The course introduces the basic elements and trends for performing a through built environment assessment and develops the tools for urban sustainability policy impact analysis. During the first week the dimensions for urban sustainability are introduced first through an analysis of the classics, later followed by a master lecture on climate change by Nobel prize winner Edward S. Rubin and ending with an interview of the late Nobel prize winner Sir Harold Kroto on Nanoscience. The second week builds the connection with the tools available through science for making our cities sustainable. The first video develops the possibilities of Nanomaterials, followed by the key impact of Green Infrastructure on the city metabolism and ending with an analysis of the role of smart grids on energy distribution for the future cities. Week 3 the core chapters for assessment and impact analysis of the built environment. The first video develops the theoretical framework followed by the necessary Integrated Design approach to the assessment and impact evaluation presented on the last video. Along the fourth week the main techniques for modelling a city are put together for understanding their essence and field of application. Beginning with the most detailed approach (BIM), the prevalent Life Cycle Analysis follows to end with an economical point of view through business models formulation. The last week (fifth) the final envisaged paradigm of the circular city is presented starting from the grounding concepts which are developed in the proposed Circular City model. As a final point the Sustainability Plan for the University of British Columbia is analysed.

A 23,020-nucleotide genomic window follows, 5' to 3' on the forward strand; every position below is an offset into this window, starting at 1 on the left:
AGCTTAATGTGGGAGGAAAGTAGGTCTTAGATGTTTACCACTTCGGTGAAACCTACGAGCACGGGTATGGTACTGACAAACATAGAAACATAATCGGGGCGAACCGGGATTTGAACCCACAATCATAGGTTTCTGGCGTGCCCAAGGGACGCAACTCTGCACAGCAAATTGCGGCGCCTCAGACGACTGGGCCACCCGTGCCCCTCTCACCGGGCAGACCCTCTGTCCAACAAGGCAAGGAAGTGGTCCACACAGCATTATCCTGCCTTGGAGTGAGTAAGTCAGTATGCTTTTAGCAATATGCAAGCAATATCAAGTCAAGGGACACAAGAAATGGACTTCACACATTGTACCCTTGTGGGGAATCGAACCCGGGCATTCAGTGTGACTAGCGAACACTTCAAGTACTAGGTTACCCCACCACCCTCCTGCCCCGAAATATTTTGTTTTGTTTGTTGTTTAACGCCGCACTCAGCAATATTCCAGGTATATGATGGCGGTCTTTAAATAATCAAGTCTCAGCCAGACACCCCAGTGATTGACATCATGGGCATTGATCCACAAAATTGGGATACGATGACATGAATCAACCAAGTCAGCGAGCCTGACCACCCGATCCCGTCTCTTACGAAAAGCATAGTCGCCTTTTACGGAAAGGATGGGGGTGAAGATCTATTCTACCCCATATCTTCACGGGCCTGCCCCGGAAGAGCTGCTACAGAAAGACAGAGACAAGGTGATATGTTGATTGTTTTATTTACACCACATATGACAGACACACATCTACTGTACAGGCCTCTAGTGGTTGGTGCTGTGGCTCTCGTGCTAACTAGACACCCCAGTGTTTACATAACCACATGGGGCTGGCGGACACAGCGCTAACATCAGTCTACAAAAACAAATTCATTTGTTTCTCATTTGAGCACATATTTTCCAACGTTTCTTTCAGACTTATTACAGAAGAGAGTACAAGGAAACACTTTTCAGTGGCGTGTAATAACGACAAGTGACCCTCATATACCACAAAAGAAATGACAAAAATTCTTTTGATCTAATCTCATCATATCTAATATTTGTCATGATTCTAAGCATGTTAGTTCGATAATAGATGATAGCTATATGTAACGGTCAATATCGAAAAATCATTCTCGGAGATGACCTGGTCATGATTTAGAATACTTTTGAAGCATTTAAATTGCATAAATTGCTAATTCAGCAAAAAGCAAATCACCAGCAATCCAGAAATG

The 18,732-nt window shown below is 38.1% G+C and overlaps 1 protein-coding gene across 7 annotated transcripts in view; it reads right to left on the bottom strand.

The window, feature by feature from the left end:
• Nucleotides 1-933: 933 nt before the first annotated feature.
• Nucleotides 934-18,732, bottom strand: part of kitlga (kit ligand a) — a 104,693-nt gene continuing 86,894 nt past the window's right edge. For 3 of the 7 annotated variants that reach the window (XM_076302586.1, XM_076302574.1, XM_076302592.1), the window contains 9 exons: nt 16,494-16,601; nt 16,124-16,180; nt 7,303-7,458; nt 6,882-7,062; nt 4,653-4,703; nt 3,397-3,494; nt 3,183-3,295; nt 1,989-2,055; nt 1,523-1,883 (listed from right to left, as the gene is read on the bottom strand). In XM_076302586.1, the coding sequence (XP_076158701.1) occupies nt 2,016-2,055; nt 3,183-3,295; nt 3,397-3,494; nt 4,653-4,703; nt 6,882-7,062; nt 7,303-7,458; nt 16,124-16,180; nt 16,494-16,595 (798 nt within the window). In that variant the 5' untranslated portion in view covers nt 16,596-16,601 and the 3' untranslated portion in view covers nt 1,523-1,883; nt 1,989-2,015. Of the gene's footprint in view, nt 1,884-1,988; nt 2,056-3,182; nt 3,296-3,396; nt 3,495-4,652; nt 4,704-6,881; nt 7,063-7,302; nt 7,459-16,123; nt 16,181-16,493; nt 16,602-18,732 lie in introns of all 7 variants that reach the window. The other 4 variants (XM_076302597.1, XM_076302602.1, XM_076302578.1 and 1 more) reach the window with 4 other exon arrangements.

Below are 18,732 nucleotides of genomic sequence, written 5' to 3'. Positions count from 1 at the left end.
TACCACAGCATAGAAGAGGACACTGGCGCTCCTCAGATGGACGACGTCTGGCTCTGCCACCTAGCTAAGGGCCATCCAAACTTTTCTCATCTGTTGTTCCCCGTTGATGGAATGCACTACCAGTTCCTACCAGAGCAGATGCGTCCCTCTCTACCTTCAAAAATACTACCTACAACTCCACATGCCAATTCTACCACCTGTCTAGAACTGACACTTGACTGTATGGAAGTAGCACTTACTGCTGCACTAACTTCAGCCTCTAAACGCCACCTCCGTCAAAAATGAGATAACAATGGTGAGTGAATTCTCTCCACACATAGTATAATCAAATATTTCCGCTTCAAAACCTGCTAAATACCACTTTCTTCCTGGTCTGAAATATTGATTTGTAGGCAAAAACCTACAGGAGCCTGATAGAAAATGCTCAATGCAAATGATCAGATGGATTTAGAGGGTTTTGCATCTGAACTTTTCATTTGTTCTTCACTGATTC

An excellent online course offered by edX: how it works
edX courses consist of weekly learning sequences. Each learning sequence is composed of short videos interspersed with interactive learning exercises, where students can immediately practise the concepts from the videos. The courses often include tutorial videos that are similar to small on-campus discussion groups, an online textbook, and an online discussion forum where students can post and review questions and comments to each other and teaching assistants. Where applicable, online laboratories are incorporated into the course.
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